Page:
Pandemic Planning: Home and Family Preparedness


A pandemic occurs when a disease becomes widespread over a country or globally. This fact sheet provides information on how families can prepare and protect themselves in a flu pandemic.


Background

A severe pandemic (defined as a worldwide epidemic) in a vulnerable population, such as the 1918 flu pandemic, represents a worst-case scenario for pandemic planning and preparedness. Communities, individuals, employers, schools, and other organizations are being asked to plan for the use of interventions that will help limit the spread of disease. Pandemic concerns escalated due to spread of avian influenza (H5N1) virus, which has the potential to threaten human health, among animals in Asia, Africa, the Middle East, and Europe. In 2009 a pandemic occurred from a new influenza virus called H1N1 (referred to as “swine flu” early on). This virus is spreading from person to person worldwide. Health experts are predicting that we will see a continuation of the spread of the H1N1 influenza virus.

General Precautions

Observe general precautions including hand washing, avoiding contact with possibly infected poultry, or consuming undercooked poultry or poultry products.

If one of your family or household members becomes ill, they should be isolated in a separate room. If several members are sick, they can be isolated in the same room. When caring for those who are ill, you will need some appropriate personal protective equipment (PPE), including the following:

  • Disposable vinyl, nitrile, or latex gloves or other reusable gloves that can be disinfected.
  • Protective clothing (long sleeved coveralls with a waterproof apron) or a disposable surgical gown.
  • Disposable shoe covers or those that can be disinfected.
  • Safety goggles or face shield.
  • Wear at least the minimum level of respiratory protection, which is a surgical mask or preferably an N95 respirator.
  • These items must be removed in the proper sequence to avoid contaminating yourself.

Disinfection

Cups, glasses, dishes, all eating utensils, and thermometers must be disinfected after use by the ill person. The eating utensils can be disinfected either by use of a dishwasher or dishwater with 1.5 tsp. of household bleach to one gallon (3.8 liters) of water. Remember that handling these items while they are still contaminated will lead to possible infection. Therefore, wear gloves while handling potentially contaminated items.

Surfaces in the room of the infected persons should be cleaned with a solution of bleach water as noted above or with Lysol® or Clorox® spray, wipes, or liquid. Pay particular attention to faucets, doorknobs, telephones, the refrigerator, the oven, and toilet flush handles. This should be done whenever there is contact by an infected person or 2-3 times a day. Linens and clothing need to be washed in warm water with detergent and preferably dried in a dryer. Remember, if you are not careful in your personal protective wear and hygiene measures, you may carry infected material on your skin or clothing, which may contaminate others or yourself. Designate a specific garbage bag for infected, disposable materials.

Isolation

If you develop flu-like symptoms, stay home and isolated from your household except to seek medical care. Remain at home until at least 24 hours after you are free of fever (100° F [37.8° C] or greater) or signs of a fever without the use of fever-reducing medications. Seek medical care if you have signs of pneumonia or severe lung infection (difficulty breathing, wheezing, or a persistent fever over 102° F or 38.9° C).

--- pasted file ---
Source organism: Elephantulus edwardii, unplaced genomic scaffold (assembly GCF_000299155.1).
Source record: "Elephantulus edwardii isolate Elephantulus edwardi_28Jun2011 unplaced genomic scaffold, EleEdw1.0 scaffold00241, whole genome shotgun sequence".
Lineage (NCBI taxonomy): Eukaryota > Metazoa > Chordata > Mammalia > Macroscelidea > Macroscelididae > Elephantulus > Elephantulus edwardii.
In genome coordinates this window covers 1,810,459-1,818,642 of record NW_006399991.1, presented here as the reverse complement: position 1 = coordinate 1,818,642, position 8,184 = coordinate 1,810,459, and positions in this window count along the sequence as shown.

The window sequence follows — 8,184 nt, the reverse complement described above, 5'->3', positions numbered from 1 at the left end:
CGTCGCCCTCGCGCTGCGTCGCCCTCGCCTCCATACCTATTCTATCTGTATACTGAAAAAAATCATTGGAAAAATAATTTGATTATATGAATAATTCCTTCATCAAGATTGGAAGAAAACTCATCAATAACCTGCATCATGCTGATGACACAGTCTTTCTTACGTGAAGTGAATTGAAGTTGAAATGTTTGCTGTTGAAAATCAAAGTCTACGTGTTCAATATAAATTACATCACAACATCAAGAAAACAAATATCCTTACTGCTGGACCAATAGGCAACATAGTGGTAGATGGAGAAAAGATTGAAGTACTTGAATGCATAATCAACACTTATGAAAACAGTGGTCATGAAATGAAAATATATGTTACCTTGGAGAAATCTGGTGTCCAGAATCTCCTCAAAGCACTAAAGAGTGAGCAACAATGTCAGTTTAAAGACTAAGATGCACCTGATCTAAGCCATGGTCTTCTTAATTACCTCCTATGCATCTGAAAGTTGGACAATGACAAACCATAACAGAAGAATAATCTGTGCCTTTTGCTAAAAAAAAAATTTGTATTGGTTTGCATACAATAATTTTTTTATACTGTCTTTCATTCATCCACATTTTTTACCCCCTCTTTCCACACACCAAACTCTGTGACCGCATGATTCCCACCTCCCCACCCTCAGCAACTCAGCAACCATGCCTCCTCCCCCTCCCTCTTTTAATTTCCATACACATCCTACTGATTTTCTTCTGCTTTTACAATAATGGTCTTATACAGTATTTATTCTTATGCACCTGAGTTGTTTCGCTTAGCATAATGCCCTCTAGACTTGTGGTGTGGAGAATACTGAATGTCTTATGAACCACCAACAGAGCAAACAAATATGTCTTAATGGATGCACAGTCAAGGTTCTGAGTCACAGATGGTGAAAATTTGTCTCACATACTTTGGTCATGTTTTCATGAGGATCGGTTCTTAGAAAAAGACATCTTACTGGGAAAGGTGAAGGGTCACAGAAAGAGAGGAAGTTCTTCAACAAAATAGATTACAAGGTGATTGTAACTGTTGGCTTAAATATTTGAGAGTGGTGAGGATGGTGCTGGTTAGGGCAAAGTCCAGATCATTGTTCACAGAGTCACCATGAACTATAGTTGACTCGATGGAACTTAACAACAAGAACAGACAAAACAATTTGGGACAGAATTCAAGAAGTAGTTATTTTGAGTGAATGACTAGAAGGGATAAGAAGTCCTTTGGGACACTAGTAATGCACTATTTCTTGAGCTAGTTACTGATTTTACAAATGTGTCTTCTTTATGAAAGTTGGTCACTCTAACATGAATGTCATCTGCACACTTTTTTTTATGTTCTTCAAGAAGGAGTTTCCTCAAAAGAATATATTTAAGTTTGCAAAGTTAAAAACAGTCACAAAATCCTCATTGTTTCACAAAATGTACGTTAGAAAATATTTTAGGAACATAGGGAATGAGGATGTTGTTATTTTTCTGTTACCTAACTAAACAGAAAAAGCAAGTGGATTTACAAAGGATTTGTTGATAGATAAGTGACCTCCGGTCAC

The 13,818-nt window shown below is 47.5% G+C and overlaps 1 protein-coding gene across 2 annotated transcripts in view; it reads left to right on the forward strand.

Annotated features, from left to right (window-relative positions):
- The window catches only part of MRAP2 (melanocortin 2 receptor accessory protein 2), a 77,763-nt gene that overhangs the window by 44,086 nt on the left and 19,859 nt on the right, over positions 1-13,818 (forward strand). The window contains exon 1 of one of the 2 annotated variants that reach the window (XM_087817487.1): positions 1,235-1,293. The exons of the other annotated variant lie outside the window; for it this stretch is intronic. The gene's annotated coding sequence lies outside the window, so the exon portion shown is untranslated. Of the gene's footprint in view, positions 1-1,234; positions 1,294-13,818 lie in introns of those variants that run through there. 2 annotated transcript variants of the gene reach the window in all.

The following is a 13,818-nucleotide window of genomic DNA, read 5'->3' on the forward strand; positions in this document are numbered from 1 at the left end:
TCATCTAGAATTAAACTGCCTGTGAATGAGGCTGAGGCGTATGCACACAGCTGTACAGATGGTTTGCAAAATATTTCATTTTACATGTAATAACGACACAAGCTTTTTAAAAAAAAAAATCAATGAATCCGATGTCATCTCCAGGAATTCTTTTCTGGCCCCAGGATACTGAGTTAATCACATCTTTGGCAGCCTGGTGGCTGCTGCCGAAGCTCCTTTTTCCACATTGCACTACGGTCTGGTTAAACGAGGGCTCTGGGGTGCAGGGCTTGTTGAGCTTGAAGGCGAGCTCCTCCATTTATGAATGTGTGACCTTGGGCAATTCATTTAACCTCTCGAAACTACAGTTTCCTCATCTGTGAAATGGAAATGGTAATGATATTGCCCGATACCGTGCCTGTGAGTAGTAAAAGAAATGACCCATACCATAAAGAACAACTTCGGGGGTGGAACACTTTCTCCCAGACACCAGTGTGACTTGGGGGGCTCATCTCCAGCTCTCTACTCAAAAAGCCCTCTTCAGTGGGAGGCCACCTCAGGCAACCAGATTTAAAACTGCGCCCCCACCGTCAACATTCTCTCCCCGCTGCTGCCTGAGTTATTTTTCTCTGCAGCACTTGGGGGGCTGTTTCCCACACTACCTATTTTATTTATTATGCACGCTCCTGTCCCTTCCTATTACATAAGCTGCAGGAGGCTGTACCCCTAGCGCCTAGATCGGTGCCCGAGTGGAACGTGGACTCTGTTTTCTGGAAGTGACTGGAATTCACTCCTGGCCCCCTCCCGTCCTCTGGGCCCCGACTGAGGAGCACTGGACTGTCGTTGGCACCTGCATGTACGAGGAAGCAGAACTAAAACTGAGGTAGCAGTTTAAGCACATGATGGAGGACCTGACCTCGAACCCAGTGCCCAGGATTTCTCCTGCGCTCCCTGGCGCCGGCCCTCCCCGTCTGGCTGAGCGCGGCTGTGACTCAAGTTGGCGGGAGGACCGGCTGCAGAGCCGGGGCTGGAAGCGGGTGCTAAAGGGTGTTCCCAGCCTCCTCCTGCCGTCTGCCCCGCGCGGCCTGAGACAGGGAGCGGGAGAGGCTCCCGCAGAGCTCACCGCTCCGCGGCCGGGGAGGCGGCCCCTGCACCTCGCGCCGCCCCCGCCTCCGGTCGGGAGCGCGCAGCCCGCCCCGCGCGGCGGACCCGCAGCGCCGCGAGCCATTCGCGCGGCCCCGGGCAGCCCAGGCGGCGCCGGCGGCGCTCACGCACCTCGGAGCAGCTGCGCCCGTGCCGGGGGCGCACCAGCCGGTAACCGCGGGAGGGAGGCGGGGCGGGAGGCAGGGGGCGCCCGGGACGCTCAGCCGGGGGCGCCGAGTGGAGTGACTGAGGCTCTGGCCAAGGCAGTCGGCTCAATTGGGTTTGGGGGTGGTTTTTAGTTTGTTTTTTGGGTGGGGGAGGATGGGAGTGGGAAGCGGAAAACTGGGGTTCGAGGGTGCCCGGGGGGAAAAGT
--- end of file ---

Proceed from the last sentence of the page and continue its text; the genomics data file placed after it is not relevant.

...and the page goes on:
If there are other cases of influenza in your neighborhood, it would be safest to keep your children in your yard or home away from others who may be infected. Plan in advance what will need to be done or who you can call upon if you are either alone, ill and incapacitated, or if the adults in the household become ill and incapacitated. Talk with family members and loved ones about how they would be cared for if they got sick or what will be needed to care for them in your home.

Schools and daycare facilities will likely close. Plan your child care in advance and how you might function by working at home, for example, or how college-age family members can assist in child care during the time their colleges and universities are closed. Having multiple younger children from several households in one home for daycare is less than optimal due to the high risk of spreading the disease.

Limit your exposure to public places; this may include a grocery trip only once a week rather than every few days. In addition to the recommended food and water storage items, keep a supply of your prescription medications, nonprescription drugs, and other health supplies on hand, including pain relievers, stomach remedies, cough and cold medicines, fluids with electrolytes, vitamins, rubbing alcohol, thermometers, garbage bags, and cleaning supplies. Keep your car filled with gas and have cash on hand in case banks are closed or services are limited. Use the over-the-counter medications as directed on the container.

Maintain social distancing (see the Pandemic Planning—Social Distancing fact sheet for more details) and stay at least six feet away from others at all times, particularly in public. Avoid shaking hands and other forms of contact. Use proper cough and sneeze etiquette even if you are not ill (see the Pandemic Planning—Personal Hygiene fact sheet for more details). Be sure to teach your children the proper hand washing and cough and sneeze behaviors as well. If you are ill, you need to be isolated from those who are healthy, even in your own household.